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Why Are The Cubs Considering Leaving Kane County?

Here's an affiliation that should be a perfect match -- but the Cubs are considering leaving it. Why?

Sue Skowronski

There had been rumors floating around about this for a couple of weeks, but as the deadline for affiliation agreements to be renewed passed Monday, it was made official:

Much of the Cubs brass descended on Fifth Third Bank Ballpark during the season and in 2013, a nod to the convenient commute from Wrigley Field. Despite optimism from both sides – new Cougars owner Dr. Bob Froehlich and Cubs president of scouting and player development Jason McLeod both lauded the arrangement this summer – the Cougars enter an important week without a 2015 affiliation.

Beginning today, major league teams can negotiate with unattached minor league clubs for two weeks. The Cubs’ decision to end their PDC with Short-A Boise and possibly do the same with Advanced-A Daytona has the Cougars and those in other MWL circles cognizant of a possible change.

Per, the Cougars, Beloit, Fort Wayne and South Bend are the lone MWL clubs that haven’t renewed PDCs. Each team in the corresponding Class-A South Atlantic League is attached to a PDC next season.

Beyond the fact that the Cougars have a strong brand that draws fans from a population base of over 600,000 people who live within a 30-minute drive of Geneva, and the fact that they've drawn Cubs fans to their park the last two years who might not have otherwise gone to a Cougars game, the affiliation makes sense from a baseball standpoint.

As noted in the link, it's easy for Cubs executives to drive to Geneva to watch their prospects in the Midwest League, something they've done often. It provides a convenient place for rehab assignments for injured Cubs, something done by Ryan Sweeney, Kyuji Fujikawa, Luis Valbuena, Rafael Dolis, Scott Baker and Shawn Camp over the last two years.

There doesn't seem to be any reason for the Cubs to change. The Cougars are embarking on an upgrade of their ballpark, both for fans and players; among the upgrades are batting cages and tunnels built to the Cubs' specifications:

On Sept. 2, the day after the regular season ended, the Cougars announced a capital improvement project for the 2015 season, the club’s 25th in Geneva.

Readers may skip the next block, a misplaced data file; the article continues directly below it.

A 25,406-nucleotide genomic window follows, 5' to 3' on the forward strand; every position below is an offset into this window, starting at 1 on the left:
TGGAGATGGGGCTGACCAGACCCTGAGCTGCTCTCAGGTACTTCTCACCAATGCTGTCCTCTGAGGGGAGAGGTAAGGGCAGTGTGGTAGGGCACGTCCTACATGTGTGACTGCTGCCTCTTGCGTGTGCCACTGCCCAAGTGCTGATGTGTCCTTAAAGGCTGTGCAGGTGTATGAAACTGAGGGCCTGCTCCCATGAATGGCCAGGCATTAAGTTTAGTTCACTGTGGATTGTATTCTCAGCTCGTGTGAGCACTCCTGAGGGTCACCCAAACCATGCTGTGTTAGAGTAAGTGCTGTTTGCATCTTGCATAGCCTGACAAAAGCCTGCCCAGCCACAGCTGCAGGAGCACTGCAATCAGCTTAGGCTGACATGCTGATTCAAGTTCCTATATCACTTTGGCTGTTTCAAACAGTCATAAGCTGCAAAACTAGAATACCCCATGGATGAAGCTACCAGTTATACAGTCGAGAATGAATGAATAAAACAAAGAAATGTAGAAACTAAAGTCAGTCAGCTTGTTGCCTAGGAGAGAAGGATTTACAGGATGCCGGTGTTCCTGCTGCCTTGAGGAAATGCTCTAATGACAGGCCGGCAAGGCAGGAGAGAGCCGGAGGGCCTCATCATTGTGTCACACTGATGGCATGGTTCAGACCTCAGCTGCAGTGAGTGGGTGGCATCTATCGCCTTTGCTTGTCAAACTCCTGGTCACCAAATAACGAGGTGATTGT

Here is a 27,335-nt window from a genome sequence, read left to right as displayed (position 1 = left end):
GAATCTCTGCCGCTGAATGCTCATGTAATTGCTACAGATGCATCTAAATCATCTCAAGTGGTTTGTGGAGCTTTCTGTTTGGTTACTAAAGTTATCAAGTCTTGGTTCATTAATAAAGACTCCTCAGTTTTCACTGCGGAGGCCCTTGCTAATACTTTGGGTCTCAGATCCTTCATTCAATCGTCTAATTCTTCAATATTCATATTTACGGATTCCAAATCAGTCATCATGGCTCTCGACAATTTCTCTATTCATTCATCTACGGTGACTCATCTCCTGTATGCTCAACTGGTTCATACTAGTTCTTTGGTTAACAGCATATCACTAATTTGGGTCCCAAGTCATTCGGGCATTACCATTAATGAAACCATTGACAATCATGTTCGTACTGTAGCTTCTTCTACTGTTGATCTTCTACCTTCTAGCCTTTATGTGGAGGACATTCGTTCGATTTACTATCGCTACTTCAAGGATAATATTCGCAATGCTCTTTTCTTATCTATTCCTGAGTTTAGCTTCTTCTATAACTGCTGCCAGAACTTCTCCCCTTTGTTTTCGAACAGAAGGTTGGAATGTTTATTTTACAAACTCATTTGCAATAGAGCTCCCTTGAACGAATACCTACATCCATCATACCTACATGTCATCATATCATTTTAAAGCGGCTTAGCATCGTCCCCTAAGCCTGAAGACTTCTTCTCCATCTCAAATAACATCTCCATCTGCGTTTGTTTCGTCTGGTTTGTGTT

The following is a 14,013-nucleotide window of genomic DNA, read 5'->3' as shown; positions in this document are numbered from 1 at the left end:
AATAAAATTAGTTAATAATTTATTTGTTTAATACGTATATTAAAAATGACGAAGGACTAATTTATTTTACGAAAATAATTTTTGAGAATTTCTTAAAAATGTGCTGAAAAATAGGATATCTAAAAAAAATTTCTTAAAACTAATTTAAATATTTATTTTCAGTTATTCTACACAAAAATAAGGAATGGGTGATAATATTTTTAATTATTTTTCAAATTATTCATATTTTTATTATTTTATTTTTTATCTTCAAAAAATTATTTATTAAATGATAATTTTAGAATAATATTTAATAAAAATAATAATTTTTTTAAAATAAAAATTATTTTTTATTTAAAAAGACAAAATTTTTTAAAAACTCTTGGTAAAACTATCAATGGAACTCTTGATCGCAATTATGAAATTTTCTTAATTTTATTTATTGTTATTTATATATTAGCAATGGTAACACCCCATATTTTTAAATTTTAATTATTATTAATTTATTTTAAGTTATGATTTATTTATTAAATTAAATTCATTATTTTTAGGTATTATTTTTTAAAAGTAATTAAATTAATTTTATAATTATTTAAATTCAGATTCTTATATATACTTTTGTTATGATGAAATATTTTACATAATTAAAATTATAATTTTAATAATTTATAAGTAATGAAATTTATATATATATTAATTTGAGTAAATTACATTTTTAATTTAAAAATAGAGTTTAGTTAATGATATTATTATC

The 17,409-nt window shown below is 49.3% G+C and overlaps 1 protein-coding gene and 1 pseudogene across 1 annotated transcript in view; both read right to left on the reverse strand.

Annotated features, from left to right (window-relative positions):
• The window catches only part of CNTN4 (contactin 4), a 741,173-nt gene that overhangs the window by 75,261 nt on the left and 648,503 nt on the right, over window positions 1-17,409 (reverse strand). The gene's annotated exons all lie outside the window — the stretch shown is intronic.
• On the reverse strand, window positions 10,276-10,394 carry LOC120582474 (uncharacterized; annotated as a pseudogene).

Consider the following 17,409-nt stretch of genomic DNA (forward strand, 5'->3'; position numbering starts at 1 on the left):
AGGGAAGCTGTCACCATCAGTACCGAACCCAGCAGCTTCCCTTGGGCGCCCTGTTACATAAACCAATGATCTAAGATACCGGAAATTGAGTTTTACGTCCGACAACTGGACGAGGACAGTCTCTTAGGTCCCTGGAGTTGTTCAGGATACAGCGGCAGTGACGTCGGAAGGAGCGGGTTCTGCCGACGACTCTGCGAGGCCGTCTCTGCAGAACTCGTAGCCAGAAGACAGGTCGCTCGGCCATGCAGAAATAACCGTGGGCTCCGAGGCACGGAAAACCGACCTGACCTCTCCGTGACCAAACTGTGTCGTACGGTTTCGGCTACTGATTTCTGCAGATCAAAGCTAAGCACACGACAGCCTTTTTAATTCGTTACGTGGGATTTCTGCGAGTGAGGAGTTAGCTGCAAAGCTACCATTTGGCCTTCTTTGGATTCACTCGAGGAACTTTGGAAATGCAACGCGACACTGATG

Construction projects include a high-definition video replay board, expanded weight room, advanced video room, new batting cage and climate-controlled hitting tunnels and a permanent music pavilion/concert area.

The Cougars already have removed seats from behind home plate for a premium viewing area that includes wait service, and plan to begin concrete work on that phase next week.

Of the three other Midwest League cities looking for affiliates, none really makes any sense for the Cubs. Beloit has a facility that's not nearly as good as the one at Kane County is going to be; Fort Wayne is a three-hour drive from Chicago, one of the farthest Midwest League cities from Wrigley Field (you can see all of them on this map) and affiliating with Fort Wayne or South Bend would be "too much" for those teams, according to this Baseball America article.

The negotiating period between major-league clubs and unaffiliated teams goes through October 7. MLB and MiLB will match up any unmatched clubs after that date.

It's unlikely the Cubs would let that happen, though you never know. It really makes no sense at all for the Cubs to have an affiliate anywhere else in the Low-A Midwest League (and it would have to be in the Midwest League, as the affiliations in the other Low-A league, the South Atlantic League, are all locked up).

In the end, I suspect the Cubs will be back with the Cougars. If they do, I hope they sign a four-year deal instead of the two-year agreement that just expired; continuity would be a good thing for both the Cubs and Cougars.